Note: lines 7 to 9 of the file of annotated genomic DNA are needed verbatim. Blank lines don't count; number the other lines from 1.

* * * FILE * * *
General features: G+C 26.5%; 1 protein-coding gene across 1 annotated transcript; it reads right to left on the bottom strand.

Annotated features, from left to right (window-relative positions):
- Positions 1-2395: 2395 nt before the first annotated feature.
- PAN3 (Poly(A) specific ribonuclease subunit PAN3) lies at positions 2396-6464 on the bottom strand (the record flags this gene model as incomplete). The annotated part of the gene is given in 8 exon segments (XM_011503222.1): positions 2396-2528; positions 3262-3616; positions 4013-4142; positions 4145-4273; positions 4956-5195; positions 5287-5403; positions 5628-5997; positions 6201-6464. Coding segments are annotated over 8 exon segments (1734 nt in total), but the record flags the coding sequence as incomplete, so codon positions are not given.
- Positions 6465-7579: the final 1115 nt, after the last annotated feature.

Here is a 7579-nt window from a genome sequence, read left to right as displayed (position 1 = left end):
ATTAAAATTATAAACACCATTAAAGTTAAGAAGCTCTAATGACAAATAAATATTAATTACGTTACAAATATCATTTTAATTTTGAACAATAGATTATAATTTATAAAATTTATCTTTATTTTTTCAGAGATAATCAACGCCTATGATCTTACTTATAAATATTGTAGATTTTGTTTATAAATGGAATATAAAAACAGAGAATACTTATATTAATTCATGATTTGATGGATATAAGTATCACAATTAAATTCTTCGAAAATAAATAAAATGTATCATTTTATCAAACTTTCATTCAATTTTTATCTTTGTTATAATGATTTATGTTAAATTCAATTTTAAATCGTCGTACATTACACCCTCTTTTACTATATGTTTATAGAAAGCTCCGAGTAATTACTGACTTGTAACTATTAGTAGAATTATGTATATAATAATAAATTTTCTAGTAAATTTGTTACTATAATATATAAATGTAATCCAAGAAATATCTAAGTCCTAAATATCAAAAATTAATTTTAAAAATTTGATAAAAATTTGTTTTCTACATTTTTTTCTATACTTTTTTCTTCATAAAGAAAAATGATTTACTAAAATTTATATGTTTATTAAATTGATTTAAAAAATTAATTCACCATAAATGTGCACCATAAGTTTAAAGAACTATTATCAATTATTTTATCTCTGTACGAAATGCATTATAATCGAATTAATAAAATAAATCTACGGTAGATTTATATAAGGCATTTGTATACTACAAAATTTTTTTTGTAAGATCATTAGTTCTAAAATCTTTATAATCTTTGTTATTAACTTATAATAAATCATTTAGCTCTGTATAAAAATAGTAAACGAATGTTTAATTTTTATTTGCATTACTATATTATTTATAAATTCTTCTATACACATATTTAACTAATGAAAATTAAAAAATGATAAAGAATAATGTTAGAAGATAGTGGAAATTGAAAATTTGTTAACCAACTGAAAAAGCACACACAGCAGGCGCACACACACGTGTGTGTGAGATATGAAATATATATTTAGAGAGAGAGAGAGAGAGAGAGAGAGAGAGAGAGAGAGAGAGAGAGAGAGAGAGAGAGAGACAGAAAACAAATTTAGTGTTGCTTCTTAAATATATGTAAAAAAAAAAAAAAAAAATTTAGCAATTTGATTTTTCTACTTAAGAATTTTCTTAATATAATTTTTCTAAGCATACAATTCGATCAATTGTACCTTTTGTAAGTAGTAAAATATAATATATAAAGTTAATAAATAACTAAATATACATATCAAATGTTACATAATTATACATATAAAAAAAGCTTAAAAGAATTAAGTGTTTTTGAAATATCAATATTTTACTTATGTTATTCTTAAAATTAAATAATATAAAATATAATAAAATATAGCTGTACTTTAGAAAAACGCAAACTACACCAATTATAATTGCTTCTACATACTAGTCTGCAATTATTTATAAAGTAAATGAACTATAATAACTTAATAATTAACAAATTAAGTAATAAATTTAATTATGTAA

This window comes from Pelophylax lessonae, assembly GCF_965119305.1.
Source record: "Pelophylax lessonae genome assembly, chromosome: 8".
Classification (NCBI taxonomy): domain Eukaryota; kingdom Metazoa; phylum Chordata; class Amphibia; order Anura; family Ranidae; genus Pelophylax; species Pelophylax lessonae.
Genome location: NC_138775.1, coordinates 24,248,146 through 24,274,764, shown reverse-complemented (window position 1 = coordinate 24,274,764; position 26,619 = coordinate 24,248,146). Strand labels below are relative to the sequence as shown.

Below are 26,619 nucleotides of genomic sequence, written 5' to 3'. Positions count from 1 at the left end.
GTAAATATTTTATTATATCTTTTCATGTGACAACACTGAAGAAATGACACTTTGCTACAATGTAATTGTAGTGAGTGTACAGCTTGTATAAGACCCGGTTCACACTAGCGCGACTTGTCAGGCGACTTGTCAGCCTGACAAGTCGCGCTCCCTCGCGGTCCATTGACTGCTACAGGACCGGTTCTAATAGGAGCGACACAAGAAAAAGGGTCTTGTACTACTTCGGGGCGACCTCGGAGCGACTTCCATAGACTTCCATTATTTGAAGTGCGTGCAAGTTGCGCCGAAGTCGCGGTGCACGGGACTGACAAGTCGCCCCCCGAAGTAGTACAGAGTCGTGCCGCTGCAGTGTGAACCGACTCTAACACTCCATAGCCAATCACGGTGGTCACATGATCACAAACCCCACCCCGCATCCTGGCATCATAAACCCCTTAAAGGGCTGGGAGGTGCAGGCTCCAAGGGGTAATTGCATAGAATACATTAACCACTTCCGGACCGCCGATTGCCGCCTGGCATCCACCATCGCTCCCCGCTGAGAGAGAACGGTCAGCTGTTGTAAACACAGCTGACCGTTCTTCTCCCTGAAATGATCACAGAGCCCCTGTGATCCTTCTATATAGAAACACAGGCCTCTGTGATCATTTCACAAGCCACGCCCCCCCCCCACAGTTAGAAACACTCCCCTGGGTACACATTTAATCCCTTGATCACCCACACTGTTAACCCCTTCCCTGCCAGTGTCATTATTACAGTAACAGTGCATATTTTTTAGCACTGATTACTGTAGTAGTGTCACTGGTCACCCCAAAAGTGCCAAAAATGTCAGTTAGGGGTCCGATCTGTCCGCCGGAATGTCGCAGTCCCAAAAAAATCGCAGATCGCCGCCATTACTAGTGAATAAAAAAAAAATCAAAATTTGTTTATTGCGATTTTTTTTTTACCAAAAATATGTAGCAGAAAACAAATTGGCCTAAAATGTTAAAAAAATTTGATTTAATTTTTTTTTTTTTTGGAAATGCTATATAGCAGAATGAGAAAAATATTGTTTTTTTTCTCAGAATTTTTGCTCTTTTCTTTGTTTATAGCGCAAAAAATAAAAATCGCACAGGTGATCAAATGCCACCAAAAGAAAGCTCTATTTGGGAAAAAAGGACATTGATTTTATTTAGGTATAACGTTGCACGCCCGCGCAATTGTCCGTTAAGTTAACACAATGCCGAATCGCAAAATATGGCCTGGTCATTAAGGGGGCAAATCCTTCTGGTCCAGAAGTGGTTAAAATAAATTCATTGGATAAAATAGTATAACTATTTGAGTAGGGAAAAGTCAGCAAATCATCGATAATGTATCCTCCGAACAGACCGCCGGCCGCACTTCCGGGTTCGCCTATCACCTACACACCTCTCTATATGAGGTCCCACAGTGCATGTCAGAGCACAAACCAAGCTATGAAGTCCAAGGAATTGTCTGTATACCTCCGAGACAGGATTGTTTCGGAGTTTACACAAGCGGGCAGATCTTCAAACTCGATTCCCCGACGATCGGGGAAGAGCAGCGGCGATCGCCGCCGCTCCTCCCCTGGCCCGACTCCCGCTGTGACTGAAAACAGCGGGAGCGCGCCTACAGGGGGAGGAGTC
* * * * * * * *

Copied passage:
ATTAAAATTATAAACACCATTAAAGTTAAGAAGCTCTAATGACAAATAAATATTAATTACGTTACAAATATCATTTTAATTTTGAACAATAGATTATAATTTATAAAATTTATCTTTATTTTTTCAGAGATAATCAACGCCTATGATCTTACTTATAAATATTGTAGATTTTGTTTATAAATGGAATATAAAAACAGAGAATACTTATATTAATTCATGATTTGATGGATATAAGTATCACAATTAAATTCTTCGAAAATAAATAAAATGTATCATTTTATCAAACTTTCATTCAATTTTTATCTTTGTTATAATGATTTATGTTAAATTCAATTTTAAATCGTCGTACATTACACCCTCTTTTACTATATGTTTATAGAAAGCTCCGAGTAATTACTGACTTGTAACTATTAGTAGAATTATGTATATAATAATAAATTTTCTAGTAAATTTGTTACTATAATATATAAATGTAATCCAAGAAATATCTAAGTCCTAAATATCAAAAATTAATTTTAAAAATTTGATAAAAATTTGTTTTCTACATTTTTTTCTATACTTTTTTCTTCATAAAGAAAAATGATTTACTAAAATTTATATGTTTATTAAATTGATTTAAAAAATTAATTCACCATAAATGTGCACCATAAGTTTAAAGAACTATTATCAATTATTTTATCTCTGTACGAAATGCATTATAATCGAATTAATAAAATAAATCTACGGTAGATTTATATAAGGCATTTGTATACTACAAAATTTTTTTTGTAAGATCATTAGTTCTAAAATCTTTATAATCTTTGTTATTAACTTATAATAAATCATTTAGCTCTGTATAAAAATAGTAAACGAATGTTTAATTTTTATTTGCATTACTATATTATTTATAAATTCTTCTATACACATATTTAACTAATGAAAATTAAAAAATGATAAAGAATAATGTTAGAAGATAGTGGAAATTGAAAATTTGTTAACCAACTGAAAAAGCACACACAGCAGGCGCACACACACGTGTGTGTGAGATATGAAATATATATTTAGAGAGAGAGAGAGAGAGAGAGAGAGAGAGAGAGAGAGAGAGAGAGAGAGAGAGAGAGAGACAGAAAACAAATTTAGTGTTGCTTCTTAAATATATGTAAAAAAAAAAAAAAAAAATTTAGCAATTTGATTTTTCTACTTAAGAATTTTCTTAATATAATTTTTCTAAGCATACAATTCGATCAATTGTACCTTTTGTAAGTAGTAAAATATAATATATAAAGTTAATAAATAACTAAATATACATATCAAATGTTACATAATTATACATATAAAAAAAGCTTAAAAGAATTAAGTGTTTTTGAAATATCAATATTTTACTTATGTTATTCTTAAAATTAAATAATATAAAATATAATAAAATATAGCTGTACTTTAGAAAAACGCAAACTACACCAATTATAATTGCTTCTACATACTAGTCTGCAATTATTTATAAAGTAAATGAACTATAATAACTTAATAATTAACAAATTAAGTAATAAATTTAATTATGTAA

This window comes from Pelophylax lessonae, assembly GCF_965119305.1.
Source record: "Pelophylax lessonae genome assembly, chromosome: 8".